Been a while since I posted, I know, but I’ve been busy on so many fronts that I just couldn’t provide updates. Never mind, I’m here right now!
I had the great pleasure of playing last night in my lead guitar gig with Anne Castellano & The Smoke. We were playing at Strange Brew in Norwich, CT – a first visit for the band, and my first time at the venue. We were providing support for Ohio act, The Saturday Giant, who’s in the middle of a 39 date tour.
A few reflections and thoughts on the night.
For the first time in 36 years of playing live, I had a tube fritz out on me, killing the clean channel of my amp – didn’t have a spare tube, but wouldn’t have been able to replace it anyway (not quickly at least). Played the whole set through the dirty channel and rejigged all my pedals to make things work – got compliments, so it seemed to hit the spot
[a relief, for sure]
As ever, music has the power to help me overcome whatever angst this compromised set-up was giving me, and we played a tight set
[a tip for any up and coming musician – practice way, way more than you gig – the gigs will be much better for it]
The Saturday Giant is a loop-based one-man band, creating his loops live; quite complex sonic architectures. I use loops to practice improvisation
[so much better than a metronome]
I’ve never incorporated them into my live shows, because I’m still a little too song-based
[verse, chorus, middle 8, solo, etc.]
and prefer to focus on playing/singing rather than tap-dancing on all the pedals to control multiple parts.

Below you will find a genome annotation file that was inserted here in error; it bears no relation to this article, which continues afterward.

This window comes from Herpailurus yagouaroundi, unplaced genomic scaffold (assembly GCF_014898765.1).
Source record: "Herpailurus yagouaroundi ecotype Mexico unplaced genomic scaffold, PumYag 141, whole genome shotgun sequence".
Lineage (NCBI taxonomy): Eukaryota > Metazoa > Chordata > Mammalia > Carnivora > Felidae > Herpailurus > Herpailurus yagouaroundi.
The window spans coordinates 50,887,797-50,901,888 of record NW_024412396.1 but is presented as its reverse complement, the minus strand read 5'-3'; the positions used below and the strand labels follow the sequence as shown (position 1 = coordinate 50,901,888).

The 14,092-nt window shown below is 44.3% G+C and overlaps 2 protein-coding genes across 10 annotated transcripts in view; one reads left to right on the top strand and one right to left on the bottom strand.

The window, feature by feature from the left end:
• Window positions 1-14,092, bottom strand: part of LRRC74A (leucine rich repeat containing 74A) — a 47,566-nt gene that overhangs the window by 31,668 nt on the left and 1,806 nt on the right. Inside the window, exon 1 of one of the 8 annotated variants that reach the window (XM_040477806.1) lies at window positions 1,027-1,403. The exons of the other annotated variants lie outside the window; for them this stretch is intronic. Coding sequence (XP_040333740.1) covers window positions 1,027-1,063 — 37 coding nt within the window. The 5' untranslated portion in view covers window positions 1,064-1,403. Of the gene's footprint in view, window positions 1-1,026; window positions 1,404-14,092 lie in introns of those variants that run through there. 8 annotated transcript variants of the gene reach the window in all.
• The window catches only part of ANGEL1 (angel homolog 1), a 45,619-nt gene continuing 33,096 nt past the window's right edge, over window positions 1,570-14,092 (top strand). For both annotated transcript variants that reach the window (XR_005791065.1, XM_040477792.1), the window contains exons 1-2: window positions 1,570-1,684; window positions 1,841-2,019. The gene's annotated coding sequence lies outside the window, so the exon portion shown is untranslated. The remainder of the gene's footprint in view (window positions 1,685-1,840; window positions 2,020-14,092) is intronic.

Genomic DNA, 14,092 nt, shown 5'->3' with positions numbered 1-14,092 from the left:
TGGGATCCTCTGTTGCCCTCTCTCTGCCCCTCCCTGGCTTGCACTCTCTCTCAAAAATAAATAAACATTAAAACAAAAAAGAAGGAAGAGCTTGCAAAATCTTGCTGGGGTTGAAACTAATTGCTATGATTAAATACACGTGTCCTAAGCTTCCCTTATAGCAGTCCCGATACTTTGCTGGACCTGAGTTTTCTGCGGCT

With that said, The Saturday Giant is very, VERY good at what he does – at times his sonics touch upon Sigur Ros, etc. though with more of a hip-hop beat going on underneath. And several of us agreed that his version of The Pixies Where Is My Mind was one of the better we’d heard. Definitely worth checking out if you get chance to see him.
This morning, Jane asked me how the night went, and I was telling her all of the above. As we were talking, I realized that I wasn’t complaining about the venue at all. Typically, there’s some aspect of the venue that creates angst/leaves a bad impression – be it mic stands that don’t stay up
[oh, that one really, really annoys me]
monitoring that sounds like cloth over the speakers, sound men
[not meaning to be gender specific, but I’ve yet to meet a sound woman]
not listening/reacting to what’s happening on stage, playing in spaces not designed for a solo performer let alone a band. Either that, or the audience
[or lack thereof]
not being supportive of the music. I have to say it, Strange Brew is a GREAT venue to play. Jason was friendly and collaborative in setting up sound, the audience were listening and with us in the performance. In another place
[and sadly, I fear, another time – that has passed us by]
Strange Brew would be filled to the rafters. On a Thursday evening in downtown Norwich CT, it still had a reasonable crowd when we played, though it thinned out a little for The Saturday Giant – a pity, people missed a great performance. Hats off to Strange Brew, though – I look forward to visiting again, as a player and listener.
So, another night of music, of togetherness, of humanity. Live music is a power for good in our lives, thank you for supporting it in whatever way you can.
Just got back from a long weekend, camping in New Hampshire. What a great time! Some thoughts and reflections on the experience.
We were camping just outside Lincoln-Woodstock in the White Mountains region, so the first day was spent visiting a couple of river gorges.
First off, my favorite place of the weekend: Lost River Gorge – a long descent to the bottom of the gorge, then back up via caves and remarkable geology. The girls had a great time going through the cave formations and, when the cave permitted someone of my width to get through, so did Dad!
A bite to eat and then on to Flume Gorge – a longer trek here, less fun for the kids but with many more significant geological formations – vertical canyon walls, rushing waterfalls, vertiginous drops. Here are a couple of pics from the gorge itself: